that meets for 2.5 hours a week, a student should expect to spend an additional five to six
hours a week on coursework outside the classroom.
HELP! There will be scheduled help sessions with the TA and the instructor before each
examination. Office hours for the instructors and TA are listed above, and we are always
available by e-mail. Questions submitted by e-mail will be answered either by e-mail or
in class if they are of general interest. The instructors will usually remain after class to
answer any questions.
RECOMMENDED METHOD TO MASTER GENETICS AND ACHIEVE AN “A”
Before each lecture: Read the assigned text book pages in a casual manner to become
familiar with the topic. Do not try to master it all. Exams will cover only material
discussed in lecture, and many details in the text will be omitted.
Attend the lecture: This is VERY IMPORTANT. The lecture discussions are the basis
for exams. The instructor will demonstrate how to solve important problems that are
VERY SIMILAR to exam questions. During and after lectures, you have opportunities to
ask questions about any aspects of the course material that are unclear to you.
After each lecture: Work the assigned homework problems to test your understanding.
Review your notes and the textbook to make sure you have mastered the topic. If there is
something you don’t understand, GET HELP SOON! To master genetics, you have to
practice solving genetics problems. The course builds on itself over the course of the
semester. If you get lost in the beginning, it will be very difficult to catch up.
Before each exam: Work the problems on the practice exams. These are ACTUAL
EXAMS from last year! Your exams will be VERY SIMILAR! Come to the special
help sessions before each exam. These will consist entirely of the instructor and the TA
answering homework and practice exam problems on request. Note that you should have
worked the practice exams before going to the help sessions.
Date Topic Text references
September 3 Introduction. Mitosis, meiosis, Chapter 2: pp. 17-33
gametes. Chapter 3: pp. 42-46
September 5 Mendel's principles; monohybrid Chapter 3: pp. 46-53
and dihybrid crosses and beyond
September 8 Human pedigrees Chapter 3: pp.53-57
Extensions of Mendelian Chapter 4: pp. 65-68
genetics: allelic variation
September 10 Extensions of Mendelian Chapter 4: pp. 70-80
September 12 Chromosomal basis of Mendel’s Chapter 5 pp. 85-100
rules. Sex linkage; sex
September 15 Variation in chromosome number Chapter 6 pp. 100-122
and structure; cytogenetics;
September 17 Linkage and recombination: Two- Chapter 7 pp. 129-137
September 19 Linkage and recombination: Chapter 7 pp. 137-142
Three-point test crosses and
September 22 Genetic mapping in humans Chapter 7 pp. 142-151
September 24 Fungal genetics: Tetrad analysis Chapter 8 pp. 190-199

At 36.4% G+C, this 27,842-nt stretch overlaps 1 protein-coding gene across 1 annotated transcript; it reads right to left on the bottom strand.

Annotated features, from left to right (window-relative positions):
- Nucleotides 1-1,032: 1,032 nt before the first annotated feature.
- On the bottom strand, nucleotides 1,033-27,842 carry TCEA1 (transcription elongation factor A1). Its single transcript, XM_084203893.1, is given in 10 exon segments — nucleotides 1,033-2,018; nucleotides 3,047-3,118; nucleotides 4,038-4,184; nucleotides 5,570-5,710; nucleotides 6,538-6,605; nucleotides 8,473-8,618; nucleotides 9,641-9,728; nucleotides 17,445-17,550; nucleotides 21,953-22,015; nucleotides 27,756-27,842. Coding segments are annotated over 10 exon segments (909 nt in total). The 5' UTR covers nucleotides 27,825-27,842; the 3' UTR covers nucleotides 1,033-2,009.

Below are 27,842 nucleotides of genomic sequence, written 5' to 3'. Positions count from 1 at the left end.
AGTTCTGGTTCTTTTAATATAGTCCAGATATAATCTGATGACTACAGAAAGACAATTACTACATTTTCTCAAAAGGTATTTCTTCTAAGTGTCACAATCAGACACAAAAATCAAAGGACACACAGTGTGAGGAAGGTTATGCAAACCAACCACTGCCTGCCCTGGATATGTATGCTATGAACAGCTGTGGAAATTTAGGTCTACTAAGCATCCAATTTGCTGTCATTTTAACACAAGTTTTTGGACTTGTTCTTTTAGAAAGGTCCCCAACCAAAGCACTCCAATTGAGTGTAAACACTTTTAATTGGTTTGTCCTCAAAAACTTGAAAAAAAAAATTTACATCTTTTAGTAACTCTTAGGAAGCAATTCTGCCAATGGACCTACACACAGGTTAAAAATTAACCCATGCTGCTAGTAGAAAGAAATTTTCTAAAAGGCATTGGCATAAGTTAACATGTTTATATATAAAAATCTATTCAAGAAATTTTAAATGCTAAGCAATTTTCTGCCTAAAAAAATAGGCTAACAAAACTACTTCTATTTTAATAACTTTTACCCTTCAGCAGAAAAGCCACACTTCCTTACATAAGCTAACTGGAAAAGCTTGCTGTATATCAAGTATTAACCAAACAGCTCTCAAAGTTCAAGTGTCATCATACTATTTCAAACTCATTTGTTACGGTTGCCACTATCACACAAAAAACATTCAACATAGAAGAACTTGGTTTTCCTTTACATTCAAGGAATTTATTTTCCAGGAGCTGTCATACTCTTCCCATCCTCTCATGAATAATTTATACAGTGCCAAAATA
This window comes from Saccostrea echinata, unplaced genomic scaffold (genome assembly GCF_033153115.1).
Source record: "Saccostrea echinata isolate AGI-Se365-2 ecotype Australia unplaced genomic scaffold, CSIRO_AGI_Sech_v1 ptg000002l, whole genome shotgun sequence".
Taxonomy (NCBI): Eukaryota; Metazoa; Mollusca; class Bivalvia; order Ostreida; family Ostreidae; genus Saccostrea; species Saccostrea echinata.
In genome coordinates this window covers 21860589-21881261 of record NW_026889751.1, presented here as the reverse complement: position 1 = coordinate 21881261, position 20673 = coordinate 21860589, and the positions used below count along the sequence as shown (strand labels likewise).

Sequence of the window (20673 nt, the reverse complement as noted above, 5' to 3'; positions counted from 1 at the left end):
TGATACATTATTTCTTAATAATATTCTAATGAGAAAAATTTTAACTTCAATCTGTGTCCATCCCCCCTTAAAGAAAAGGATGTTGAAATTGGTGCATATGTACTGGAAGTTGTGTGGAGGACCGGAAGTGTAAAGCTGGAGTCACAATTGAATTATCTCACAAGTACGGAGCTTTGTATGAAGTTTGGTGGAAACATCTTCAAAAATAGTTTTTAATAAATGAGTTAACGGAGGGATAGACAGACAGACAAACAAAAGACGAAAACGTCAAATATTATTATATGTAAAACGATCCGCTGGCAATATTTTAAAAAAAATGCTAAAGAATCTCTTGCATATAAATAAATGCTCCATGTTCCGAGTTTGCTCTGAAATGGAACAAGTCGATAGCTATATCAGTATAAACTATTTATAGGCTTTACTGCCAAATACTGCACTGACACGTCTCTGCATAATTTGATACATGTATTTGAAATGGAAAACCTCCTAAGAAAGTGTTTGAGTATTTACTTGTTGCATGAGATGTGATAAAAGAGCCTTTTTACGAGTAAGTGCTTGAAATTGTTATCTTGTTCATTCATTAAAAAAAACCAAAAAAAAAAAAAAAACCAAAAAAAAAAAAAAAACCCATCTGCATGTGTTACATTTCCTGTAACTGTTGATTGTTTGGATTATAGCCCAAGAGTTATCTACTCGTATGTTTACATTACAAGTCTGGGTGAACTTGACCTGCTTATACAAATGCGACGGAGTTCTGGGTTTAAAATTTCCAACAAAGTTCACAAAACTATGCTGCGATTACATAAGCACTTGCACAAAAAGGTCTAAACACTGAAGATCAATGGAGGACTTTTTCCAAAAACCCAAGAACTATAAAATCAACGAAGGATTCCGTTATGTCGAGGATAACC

and centromere mapping
September 26 First Exam
September 29 DNA and chromosome structure Chapter 9 pp. 210- 214, 220-
October 1 DNA replication Chapter 10 pp. 241-273
October 3 Transcription Chapter 11 pp. 279-291
October 6 RNA processing Chapter 11 pp. 291-307
October 8 Translation and the Genetic Code Chapter 12 pp. 311-338
October 10 Mutation Chapter 13 pp. 342-362
October 13 Repair and recombination Chapter 13 pp. 362-374
October 15 Bacterial Genetics Chapter 8 pp. 163-190
October 17 Bacterial Genetics II
October 20 The Complementation Test and Chapter 14 pp. 380-398
the definition of the gene
October 22 The Complementation Test and Chapter 14 pp. 398-408
the definition of the gene II
October 24 Second Exam
October 27 Transposons Chapter 18 pp. 524-545
October 29 Dr. Nathan Springer: Chapter 15 pp. 417-428
Restriction enzymes and
October 31 Dr. Nathan Springer: Chapter 15 pp. 430-434,
Genomic and cDNA libraries, 438-448
hybridization, and DNA
November 3 PCR Chapter 15 pp. 438-439
November 5 Genome mapping and map- Chapter 16 pp. 453-470
November 7 Genome sequencing and Chapter 16 pp. 470-483
November 10 Molecular genetics in humans Chapter 17 pp. 492-506
November 12 Transgenic organisms. Reverse Chapter 17 pp. 506-517
November 14 Regulation of bacterial gene Chapter 20 pp. 569-580
expression I: Catabolite
repression and the lac operon
November 17 Regulation of bacterial gene Chapter 20 pp. 580-595
expression II: Attenuation;
regulation of lysogeny
November 19 Eukaryotic gene expression Chapter 21 pp. 599-612
November 21 Third Exam
November 24 Eukaryotic gene expression II Chapter 21 pp. 612-628
November 26 No class?
November 28 Thanksgiving-No Class
December 1 miRNAs and RNAi Chapter 21 pp. 612-614 and
December 3 Topic to be determined if we have
time at this point
December 5 Topic to be determined if we have
time at this point
December 8 Population genetics Chapter 26 pp. 737-755
December 10 Genetic analysis in model Supplemental materials
FINAL EXAM 1:30pm-3:30pm Saturday, December 13